Getting Down with Upgrades

A few months before the glorious reinvigorating of the SABR Baseball Cards Committee, I was easing my way back into the hobby. I realized that I was about 50 cards shy of a complete 1971 Topps set. What always stopped me from finishing it was the condition; on the whole what I had was VGEX on average (or at best), well below my normal standards. When it dawned on me that consistency of condition within the set was key, I was freed from my bonds. I could get a Nolan Ryan in EX and not break the bank. This is all very good justification.

I finished that set and then, as we all do, looked for what was next. I was further away from a full 1970 Topps set, but the overall condition of those cards was better than my 1971s. A couple of big gifts from friends put me in line for a set in EX.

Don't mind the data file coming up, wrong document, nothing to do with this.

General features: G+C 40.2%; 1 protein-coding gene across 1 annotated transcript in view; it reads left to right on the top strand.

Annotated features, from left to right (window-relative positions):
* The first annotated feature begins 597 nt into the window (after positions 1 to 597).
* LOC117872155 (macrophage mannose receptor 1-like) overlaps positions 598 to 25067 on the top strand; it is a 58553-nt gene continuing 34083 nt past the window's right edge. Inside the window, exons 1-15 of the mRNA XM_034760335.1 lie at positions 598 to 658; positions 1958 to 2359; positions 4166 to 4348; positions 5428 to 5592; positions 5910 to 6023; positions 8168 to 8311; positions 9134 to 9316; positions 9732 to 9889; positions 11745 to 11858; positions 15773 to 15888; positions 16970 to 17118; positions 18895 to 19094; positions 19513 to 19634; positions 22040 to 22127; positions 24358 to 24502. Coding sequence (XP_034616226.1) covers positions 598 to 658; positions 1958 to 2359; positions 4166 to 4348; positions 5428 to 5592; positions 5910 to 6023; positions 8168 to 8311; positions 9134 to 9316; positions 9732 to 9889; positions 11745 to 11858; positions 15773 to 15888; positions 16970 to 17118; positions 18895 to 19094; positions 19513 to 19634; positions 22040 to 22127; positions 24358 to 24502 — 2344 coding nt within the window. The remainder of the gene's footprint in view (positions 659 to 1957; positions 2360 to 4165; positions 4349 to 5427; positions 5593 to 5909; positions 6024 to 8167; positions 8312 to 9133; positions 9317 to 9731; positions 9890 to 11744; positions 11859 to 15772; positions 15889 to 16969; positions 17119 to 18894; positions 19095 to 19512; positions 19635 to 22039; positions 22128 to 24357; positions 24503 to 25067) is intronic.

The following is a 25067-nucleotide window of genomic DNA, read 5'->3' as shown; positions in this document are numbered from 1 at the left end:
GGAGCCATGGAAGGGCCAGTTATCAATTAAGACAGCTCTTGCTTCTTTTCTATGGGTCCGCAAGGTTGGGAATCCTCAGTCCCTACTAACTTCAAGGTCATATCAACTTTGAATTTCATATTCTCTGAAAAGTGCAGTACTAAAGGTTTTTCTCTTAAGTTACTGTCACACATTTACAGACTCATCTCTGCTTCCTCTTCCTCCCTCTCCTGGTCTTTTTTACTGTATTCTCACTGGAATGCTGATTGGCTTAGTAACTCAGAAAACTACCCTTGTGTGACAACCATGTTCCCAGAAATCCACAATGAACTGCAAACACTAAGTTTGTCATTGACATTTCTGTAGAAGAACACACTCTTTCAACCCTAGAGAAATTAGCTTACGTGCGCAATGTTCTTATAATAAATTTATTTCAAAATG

Still, happy as I was with competed sets, I knew there were some real dogs in each. When I went through them both recently, again looking for some kind of uniform condition, I counted up about 55-60 cards per set in need of serious upgrading.

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This Yankees Team card from 1970 is so awful – worn, creased, with the soft pliability of a wet paper towel. Even within a sheet (and we know sheets provide some cover for imperfections), it looks like shit. Only Jim Bunning has the nerve to look in its direction. Up close it’s like the Phantom of the Opera, mask off. It clearly is not welcome and things need to change.

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What to do? I whittled a little off the list with two trades (here’s a good example of a before and after from 1971)

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and, shockingly, to me, I had doubles that were in better condition than the cards I had in my set. (Remember to always check your doubles!). When the dust cleared I was down to about 30 cards needed per set.